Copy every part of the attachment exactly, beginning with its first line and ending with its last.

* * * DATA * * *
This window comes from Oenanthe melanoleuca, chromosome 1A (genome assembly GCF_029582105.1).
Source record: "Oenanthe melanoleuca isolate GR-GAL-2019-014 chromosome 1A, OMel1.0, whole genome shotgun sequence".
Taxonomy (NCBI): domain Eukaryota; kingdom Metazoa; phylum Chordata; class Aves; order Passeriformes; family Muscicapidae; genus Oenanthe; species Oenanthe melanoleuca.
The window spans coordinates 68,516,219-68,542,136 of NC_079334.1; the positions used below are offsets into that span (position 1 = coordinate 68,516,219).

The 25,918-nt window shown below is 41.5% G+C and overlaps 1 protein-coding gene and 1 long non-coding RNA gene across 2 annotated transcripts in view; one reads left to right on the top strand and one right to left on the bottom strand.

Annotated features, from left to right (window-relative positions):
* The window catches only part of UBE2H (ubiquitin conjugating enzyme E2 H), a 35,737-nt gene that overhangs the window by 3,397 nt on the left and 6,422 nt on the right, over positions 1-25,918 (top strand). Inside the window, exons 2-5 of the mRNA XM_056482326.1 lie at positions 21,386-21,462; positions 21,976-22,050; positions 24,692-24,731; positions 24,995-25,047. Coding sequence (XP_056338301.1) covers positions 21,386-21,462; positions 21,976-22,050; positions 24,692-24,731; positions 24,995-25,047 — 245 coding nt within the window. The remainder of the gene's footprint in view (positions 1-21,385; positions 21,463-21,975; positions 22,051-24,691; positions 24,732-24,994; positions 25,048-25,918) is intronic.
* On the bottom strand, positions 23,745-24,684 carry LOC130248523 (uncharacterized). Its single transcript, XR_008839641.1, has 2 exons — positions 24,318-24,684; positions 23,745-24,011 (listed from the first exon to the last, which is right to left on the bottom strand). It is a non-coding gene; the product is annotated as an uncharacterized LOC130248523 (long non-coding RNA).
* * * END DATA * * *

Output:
This window comes from Oenanthe melanoleuca, chromosome 1A (genome assembly GCF_029582105.1).
Source record: "Oenanthe melanoleuca isolate GR-GAL-2019-014 chromosome 1A, OMel1.0, whole genome shotgun sequence".
Taxonomy (NCBI): domain Eukaryota; kingdom Metazoa; phylum Chordata; class Aves; order Passeriformes; family Muscicapidae; genus Oenanthe; species Oenanthe melanoleuca.
The window spans coordinates 68,516,219-68,542,136 of NC_079334.1; the positions used below are offsets into that span (position 1 = coordinate 68,516,219).

The 25,918-nt window shown below is 41.5% G+C and overlaps 1 protein-coding gene and 1 long non-coding RNA gene across 2 annotated transcripts in view; one reads left to right on the top strand and one right to left on the bottom strand.

Annotated features, from left to right (window-relative positions):
* The window catches only part of UBE2H (ubiquitin conjugating enzyme E2 H), a 35,737-nt gene that overhangs the window by 3,397 nt on the left and 6,422 nt on the right, over positions 1-25,918 (top strand). Inside the window, exons 2-5 of the mRNA XM_056482326.1 lie at positions 21,386-21,462; positions 21,976-22,050; positions 24,692-24,731; positions 24,995-25,047. Coding sequence (XP_056338301.1) covers positions 21,386-21,462; positions 21,976-22,050; positions 24,692-24,731; positions 24,995-25,047 — 245 coding nt within the window. The remainder of the gene's footprint in view (positions 1-21,385; positions 21,463-21,975; positions 22,051-24,691; positions 24,732-24,994; positions 25,048-25,918) is intronic.
* On the bottom strand, positions 23,745-24,684 carry LOC130248523 (uncharacterized). Its single transcript, XR_008839641.1, has 2 exons — positions 24,318-24,684; positions 23,745-24,011 (listed from the first exon to the last, which is right to left on the bottom strand). It is a non-coding gene; the product is annotated as an uncharacterized LOC130248523 (long non-coding RNA).